For purposes of required minimum distributions (RMDs), the definition of a "5 owner" is an individual who owns more than 5 of the company sponsoring a qualified retirement plan. The required beginning date (RBD) for 5 owners to begin taking RMDs is April 1 of the year after they reach age 70 ½ , regardless of whether they are still working.
It's possible for an individual's owner ship percentage to change. The timing of such a change can have a critical impact on whether the individual is required to take an RMD. An explanation of the current rules for 5 owners follows, as well as some examples that outline how ownership changes can affect RMD requirements.
When are RMDs "locked in"?
Under the final RMD regulations, if an individual is a 5 owner, his or her RED is April 1 of the year after he or she reaches age 70 ½ . Whether the individual is a 5 owner is determined by whether he or she owns more than 5 of the company on any day in the plan year that ends in the year he or she attains age 70 ½.
If an individual's ownership percentage drops to 5 or less within that time frame (or any year thereafter), he or she will still be required to start taking RMDs by April 1 of the year after reaching age 70 ½ (and to continue taking RMDs thereafter).
Example 1: A client was a 5 owner
in 2014 through the family attribution rules because his wife owned 100% of the business. He reached age 70 ½ in 2014, the same year his wife sold the entire business. Is he still considered to be a 5% owner for RMD purposes?
Yes. When the plan year is the calendar year, if you are a 5% owner on any day in the calendar year in which you attain age 70 ½ , then you are a 5% owner for RMD purposes. In this example, the husband must start taking RMDs by April 1, 2015.
Example 2: A 74-year-old 5% owner began taking RMDs from his company's 401(k) plan when he attained age 70 ½. He is still working for the same company and recently sold his entire owner ship interest in the company. Must he continue taking RMDs?
Yes. The determination of who is a 5% owner for RMD purposes is determined by the person's ownership interest in the plan year ending in the year the individual attains age 70 ½ . If a 5% owner wishes to sell his or her interest after that date, RMDs must continue, regardless of ownership status.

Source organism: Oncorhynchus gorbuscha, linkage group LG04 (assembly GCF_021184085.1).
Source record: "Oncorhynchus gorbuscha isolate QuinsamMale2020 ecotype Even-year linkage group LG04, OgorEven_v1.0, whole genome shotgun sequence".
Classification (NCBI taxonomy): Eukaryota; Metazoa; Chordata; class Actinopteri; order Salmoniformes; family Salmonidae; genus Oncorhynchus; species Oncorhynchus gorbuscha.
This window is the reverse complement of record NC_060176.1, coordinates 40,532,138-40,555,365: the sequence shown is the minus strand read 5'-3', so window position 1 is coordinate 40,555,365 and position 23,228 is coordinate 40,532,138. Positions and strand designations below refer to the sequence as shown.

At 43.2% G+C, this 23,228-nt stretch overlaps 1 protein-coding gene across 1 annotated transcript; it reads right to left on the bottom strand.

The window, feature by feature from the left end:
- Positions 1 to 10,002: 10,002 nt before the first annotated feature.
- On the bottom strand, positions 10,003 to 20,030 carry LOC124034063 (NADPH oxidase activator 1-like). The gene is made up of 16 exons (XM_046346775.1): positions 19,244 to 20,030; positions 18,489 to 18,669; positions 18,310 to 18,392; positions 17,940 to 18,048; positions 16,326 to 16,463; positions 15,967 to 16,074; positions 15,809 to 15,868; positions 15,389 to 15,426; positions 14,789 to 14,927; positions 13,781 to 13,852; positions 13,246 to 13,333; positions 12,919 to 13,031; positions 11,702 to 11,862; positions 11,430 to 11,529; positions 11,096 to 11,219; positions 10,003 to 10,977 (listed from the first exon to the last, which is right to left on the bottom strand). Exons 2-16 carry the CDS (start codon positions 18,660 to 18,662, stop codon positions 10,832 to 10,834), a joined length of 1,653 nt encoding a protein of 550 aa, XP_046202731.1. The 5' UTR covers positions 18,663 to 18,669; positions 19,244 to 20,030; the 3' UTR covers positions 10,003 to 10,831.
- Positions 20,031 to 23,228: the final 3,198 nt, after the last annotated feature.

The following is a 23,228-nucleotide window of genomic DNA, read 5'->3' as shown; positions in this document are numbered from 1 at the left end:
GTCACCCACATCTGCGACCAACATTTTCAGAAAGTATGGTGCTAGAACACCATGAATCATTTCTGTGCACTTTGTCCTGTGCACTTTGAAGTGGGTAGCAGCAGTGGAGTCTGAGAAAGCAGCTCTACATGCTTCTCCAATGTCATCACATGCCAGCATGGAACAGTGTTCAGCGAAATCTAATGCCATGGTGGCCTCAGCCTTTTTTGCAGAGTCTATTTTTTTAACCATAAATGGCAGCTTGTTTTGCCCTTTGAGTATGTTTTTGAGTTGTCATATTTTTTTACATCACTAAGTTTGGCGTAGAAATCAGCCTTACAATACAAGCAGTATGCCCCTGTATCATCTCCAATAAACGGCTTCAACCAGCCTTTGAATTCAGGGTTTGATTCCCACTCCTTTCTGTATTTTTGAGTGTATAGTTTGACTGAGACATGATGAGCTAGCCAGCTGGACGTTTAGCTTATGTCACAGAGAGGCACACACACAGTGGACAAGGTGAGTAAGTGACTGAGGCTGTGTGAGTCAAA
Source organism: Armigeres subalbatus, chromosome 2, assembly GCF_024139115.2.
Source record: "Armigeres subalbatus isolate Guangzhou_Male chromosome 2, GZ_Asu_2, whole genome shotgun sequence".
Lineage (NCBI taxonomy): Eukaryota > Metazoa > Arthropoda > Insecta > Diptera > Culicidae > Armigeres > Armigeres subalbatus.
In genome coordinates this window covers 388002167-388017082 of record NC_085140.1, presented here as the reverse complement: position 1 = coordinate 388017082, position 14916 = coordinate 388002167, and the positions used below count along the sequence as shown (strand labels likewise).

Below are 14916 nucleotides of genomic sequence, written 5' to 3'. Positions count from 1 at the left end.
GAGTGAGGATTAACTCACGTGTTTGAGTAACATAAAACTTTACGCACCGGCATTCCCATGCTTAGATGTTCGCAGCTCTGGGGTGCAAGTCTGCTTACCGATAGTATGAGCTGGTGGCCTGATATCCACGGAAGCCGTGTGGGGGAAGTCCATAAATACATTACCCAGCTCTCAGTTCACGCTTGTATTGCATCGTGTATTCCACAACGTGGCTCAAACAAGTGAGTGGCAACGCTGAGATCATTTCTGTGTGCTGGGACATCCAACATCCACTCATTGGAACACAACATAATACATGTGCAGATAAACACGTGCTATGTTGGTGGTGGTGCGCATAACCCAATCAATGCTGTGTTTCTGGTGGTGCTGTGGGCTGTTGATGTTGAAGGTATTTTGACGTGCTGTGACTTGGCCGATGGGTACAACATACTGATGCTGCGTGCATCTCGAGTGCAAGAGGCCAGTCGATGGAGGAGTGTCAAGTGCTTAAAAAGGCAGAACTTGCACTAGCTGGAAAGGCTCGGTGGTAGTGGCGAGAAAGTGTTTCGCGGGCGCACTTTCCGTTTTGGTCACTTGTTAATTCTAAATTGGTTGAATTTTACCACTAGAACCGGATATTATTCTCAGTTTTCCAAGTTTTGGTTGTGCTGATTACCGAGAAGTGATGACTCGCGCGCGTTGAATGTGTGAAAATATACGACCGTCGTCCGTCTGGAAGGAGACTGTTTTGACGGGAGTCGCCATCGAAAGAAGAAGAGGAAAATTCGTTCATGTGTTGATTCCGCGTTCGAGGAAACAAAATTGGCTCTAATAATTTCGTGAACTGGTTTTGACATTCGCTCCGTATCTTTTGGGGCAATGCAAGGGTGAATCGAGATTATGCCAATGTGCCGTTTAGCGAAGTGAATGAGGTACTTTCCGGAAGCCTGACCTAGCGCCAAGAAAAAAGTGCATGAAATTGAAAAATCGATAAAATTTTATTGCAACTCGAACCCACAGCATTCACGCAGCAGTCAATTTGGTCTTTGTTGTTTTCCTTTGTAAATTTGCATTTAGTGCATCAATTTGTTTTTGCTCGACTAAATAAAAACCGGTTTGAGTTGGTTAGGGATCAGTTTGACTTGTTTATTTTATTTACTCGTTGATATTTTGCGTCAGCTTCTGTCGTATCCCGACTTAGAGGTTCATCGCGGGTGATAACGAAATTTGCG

Example 3: Following this rule can be more challenging for off-calendar-year plans. In this example, the 401(k) plan year is July 1, 2013, to June 30, 2014. A 5% owner sold his interest in the company on July 12, 2014, and turned age 70 ½ on July 31, 2014. The plan year ending in the calendar year the individual attains age 70 ½ is the plan year ending June 30, 2014. Since the individual was a 5% owner during the plan year (July 1,2013, to June 30, 2014), he must begin taking RMDs, regardless of the fact that he sold his interest before actually reaching age 70 ½. His RBD is April l, 2015.
The answer would be the same if the 5% owner had sold his interest on July 12, 2013, for example, because that was still during the plan year ending in the calendar year during which the individual reached age 70 ½.
The TEFRA 242(b) election
The Tax Equity and Fiscal Responsibility Act of 2002 (TEFRA) introduced RMDs to corporate plans and permitted individuals who filed a TEFRA 242(b) election to follow the distribution rules that applied to their qualified plans in 1983.* The election generally delayed the date working employees had to begin taking distributions beyond age 70 ½ . They could wait until they severed employment. The election required participants to select from the plan's distribution rules at that time and was available to both 5% owners and non-5% owners. Note that some firms had all their employees make the election.
There are individuals, usually professionals like doctors or lawyers, who filed such an election and are still working. And even though they are well beyond age 70 ½ , they have not started taking distributions. For example, when an institution was acquired, a review of RMDs by individuals' ages discovered a one-person plan with an 84-year old doctor who had timely filed a TEFRA 242(b) election delaying the start of distributions until he retired. He was still working and had never taken RMDs.
Note that if there is an involuntary revocation of the TEFRA 242(b) election, the individual must make up missed payments.
Permitted RBD delays
Under current regulations, there are two events that permit the delay of an individual's RBD. One is for an annuity payment from an insurance company involved in a state insurer delinquency program. The other is if the individual is in the midst of an 18-month qualified domestic relations order (QDRO) period.
Plans subject to the qualified joint and survivor annuity rules
For plans subject to spousal consent requirements, spousal consent is required for RMDs. Typically, a blanket spousal consent is acceptable (i.e., one spousal consent for all future RMDs).